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Access Control. What Access Control?

My days are spent visiting schools all up and down the east coast to help them learn more about school safety solutions. I have visited schools ranging from small single building K-12 schools with 200 students to huge school systems with hundreds of school buildings and I absolutely love seeing all of these different buildings. Most of these schools have something in common: they take school safety very seriously. It’s usually why I am there. What else do they have in common? Well-meaning students and staff without a security mindset make it simple to circumvent the access control systems set-up by these schools.

Many schools have built their emergency plans around access control and will assume intruders cannot get into the building. First-hand experience has shown me differently. You might say,”no way, not my school, everyone knows how important school security is!”

When Access Control Went off the Rails

A few examples of when access control went off the rails.

I had a great phone conversation with a superintendent before heading out to present to his building administrators. His district was investing millions into school safety. They upgraded their camera system, they added a lockdown button to lock all the doors in the building after replacing every lock in the district to make them electronic. They rebuilt the front of the high school to make a new entryway with a bulletproof sally-port like entrance that would rival the pay booth at a Seven Eleven in South Philly. This school was clearly invested in school safety. As I pulled into the parking lot, the visitor spots were full so I drove around the building to look for a spot to park on this warm day, and after the first propped open door I saw I kept going. I counted nine propped open doors that day. I parked and used the new front entrance as anyone not there to cause harm would.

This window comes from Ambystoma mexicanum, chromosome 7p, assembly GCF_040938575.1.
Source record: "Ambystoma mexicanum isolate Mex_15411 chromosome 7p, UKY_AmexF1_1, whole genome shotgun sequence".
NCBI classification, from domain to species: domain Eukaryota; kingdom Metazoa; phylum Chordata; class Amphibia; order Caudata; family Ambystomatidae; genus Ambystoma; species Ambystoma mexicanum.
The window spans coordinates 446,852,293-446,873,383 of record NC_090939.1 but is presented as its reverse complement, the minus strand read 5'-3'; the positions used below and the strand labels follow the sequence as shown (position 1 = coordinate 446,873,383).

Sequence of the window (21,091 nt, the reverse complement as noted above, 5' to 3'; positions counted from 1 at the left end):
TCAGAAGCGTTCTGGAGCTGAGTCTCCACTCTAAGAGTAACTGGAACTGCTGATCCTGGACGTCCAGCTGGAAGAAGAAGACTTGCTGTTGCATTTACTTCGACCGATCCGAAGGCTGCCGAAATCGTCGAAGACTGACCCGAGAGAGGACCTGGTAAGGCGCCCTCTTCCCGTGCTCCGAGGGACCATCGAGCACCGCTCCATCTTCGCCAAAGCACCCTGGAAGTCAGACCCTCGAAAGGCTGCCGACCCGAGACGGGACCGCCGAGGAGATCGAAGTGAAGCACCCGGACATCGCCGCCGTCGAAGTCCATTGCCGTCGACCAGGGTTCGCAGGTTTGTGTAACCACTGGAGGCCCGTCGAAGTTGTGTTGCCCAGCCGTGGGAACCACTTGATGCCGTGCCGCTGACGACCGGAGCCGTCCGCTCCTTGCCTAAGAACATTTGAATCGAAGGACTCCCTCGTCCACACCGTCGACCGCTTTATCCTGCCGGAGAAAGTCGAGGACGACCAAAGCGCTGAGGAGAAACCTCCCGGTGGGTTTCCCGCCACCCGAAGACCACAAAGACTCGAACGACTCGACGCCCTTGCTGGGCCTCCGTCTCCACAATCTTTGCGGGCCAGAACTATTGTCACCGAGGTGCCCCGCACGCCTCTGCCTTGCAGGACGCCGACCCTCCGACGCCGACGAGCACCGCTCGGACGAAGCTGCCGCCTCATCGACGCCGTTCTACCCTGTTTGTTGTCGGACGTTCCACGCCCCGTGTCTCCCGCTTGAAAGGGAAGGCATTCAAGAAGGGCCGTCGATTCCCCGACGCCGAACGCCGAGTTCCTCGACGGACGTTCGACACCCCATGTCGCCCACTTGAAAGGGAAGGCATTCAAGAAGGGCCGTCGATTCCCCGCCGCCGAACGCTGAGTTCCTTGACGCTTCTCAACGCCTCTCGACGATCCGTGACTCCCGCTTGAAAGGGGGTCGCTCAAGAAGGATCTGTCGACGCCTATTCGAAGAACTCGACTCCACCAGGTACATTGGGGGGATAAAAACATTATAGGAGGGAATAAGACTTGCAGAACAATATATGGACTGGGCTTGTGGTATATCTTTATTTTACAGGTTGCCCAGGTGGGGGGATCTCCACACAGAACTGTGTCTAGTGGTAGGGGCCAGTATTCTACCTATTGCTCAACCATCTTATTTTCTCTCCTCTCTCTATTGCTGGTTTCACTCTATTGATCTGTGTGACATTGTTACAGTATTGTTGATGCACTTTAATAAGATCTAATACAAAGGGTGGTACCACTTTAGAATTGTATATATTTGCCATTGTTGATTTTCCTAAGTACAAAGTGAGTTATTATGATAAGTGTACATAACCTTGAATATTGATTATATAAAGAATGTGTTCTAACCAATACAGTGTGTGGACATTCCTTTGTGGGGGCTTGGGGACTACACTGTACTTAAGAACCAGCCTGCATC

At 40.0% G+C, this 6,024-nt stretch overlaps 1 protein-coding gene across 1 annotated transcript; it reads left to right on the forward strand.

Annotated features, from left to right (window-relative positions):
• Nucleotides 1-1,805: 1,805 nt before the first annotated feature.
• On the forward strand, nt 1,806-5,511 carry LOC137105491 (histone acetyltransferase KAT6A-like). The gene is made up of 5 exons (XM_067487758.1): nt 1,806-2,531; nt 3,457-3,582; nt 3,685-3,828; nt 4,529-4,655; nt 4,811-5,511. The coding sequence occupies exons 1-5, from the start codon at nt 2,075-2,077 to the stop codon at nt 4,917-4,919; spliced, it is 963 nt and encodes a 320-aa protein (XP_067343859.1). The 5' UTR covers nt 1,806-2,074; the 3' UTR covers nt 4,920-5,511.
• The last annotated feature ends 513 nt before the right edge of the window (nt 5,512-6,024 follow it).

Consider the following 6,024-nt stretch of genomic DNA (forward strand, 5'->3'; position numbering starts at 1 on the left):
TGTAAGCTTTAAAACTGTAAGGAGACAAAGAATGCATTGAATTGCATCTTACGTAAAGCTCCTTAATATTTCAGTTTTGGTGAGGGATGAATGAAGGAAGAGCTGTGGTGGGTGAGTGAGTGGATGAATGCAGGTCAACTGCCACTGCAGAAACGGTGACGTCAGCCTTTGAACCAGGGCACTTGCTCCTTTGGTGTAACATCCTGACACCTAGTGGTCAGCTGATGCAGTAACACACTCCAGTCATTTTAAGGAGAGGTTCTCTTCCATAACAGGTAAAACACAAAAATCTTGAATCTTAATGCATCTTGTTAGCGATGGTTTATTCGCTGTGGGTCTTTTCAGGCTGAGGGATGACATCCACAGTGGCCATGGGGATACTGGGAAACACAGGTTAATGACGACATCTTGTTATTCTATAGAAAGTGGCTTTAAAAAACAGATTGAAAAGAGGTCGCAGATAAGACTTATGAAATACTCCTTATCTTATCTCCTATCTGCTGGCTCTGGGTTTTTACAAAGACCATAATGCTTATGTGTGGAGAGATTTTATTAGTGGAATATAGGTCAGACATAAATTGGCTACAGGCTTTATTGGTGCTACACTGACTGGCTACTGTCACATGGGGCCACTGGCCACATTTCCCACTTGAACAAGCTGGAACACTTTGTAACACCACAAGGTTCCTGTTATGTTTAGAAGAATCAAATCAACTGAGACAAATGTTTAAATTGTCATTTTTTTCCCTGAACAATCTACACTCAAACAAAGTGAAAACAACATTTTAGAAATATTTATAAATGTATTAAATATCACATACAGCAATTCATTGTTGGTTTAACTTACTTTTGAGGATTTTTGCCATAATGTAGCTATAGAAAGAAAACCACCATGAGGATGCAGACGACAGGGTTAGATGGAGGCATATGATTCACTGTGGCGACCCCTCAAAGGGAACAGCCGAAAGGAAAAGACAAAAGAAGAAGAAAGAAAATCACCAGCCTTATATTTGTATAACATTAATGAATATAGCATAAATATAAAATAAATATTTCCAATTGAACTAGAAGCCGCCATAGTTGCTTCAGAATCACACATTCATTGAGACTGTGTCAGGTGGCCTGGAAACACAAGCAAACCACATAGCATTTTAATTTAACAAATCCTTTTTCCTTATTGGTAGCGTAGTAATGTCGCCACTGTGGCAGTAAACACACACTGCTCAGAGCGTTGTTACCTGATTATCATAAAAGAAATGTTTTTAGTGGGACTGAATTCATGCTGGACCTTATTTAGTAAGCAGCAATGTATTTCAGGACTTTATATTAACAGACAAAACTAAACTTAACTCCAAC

I cannot count the number of buildings where someone nice lets me in. I walk to the door and a student – who is trying to be polite – opens the door for me to let me in. My favorite was a school where the door had a 2-foot by 2-foot sign on the inside of every door warning students and staff to not open the door for anyone. I pointed to the sign after the student let me in and he just shrugged his shoulders. Someone went through a lot of effort to make and hang those signs.

Another school had an access bell with the camera and went through the effort to even paint footsteps on the sidewalk, so it was very easy to know exactly what door to walk up to. Awesome, no guessing what door to use. I walk up, ring the bell and wait. I ring it again and wait. I ring it a third time and wait. I am about to call the office from my cell phone when someone else walks up and walks through an unlocked door on the other side of the bank of doors. I follow and when I ask about the buzzer and unlocked door the answer was”we haven’t used that in years”. So much for the cool footsteps.

I can share countless more stories like these. Schools where I ring the bell, it clicks, and I find I am walking among students and have to ask directions to the office from one of them. Schools invest a lot of money into access control and yet it is so easily defeated by a well-meaning, but untrained, individual in the building.

Test your Access Control

It is because of these experiences that it is more important than ever to be sure your plans and drills never assume your building access control will work and to ensure everyone is trained and tested on the importance of maintaining access control.

Your staff should be doing lock down drills with the assumption that an intruder could come in any door, at any time. More importantly, you need to train EVERY person in the building on maintaining access control and test this regularly. Have someone not from your building go to exterior doors at class change and see how many times they get in. Check your exterior doors on a hot day to see if they are propped open. I bet the loading dock door by your cafeteria is propped open most of the day. Ring the buzzer of your building and see how many times you just hear a click with no challenge as to why you are there. These things cost you nothing, but are invaluable to testing your access control.

Train your office staff on the proper way to screen people before they click open the door. Just because someone says they are there to meet with Principal So-And-So, do they have an appointment? The name of the principal is on your website and probably shouldn’t be good enough to get past the first door. Why is that parent there? Did you know they were coming? An extra minute outside while you verify someone should be a welcome delay to any parent that wants their kids safe.

And yes – document that you did all these things. Document each time you tested the access to the building – no matter what the outcome was. Document that it worked and document when it didn’t and the remediation steps you took. Document your training – even if it is informal. No system is ever 100% and this documentation just may come in handy someday.

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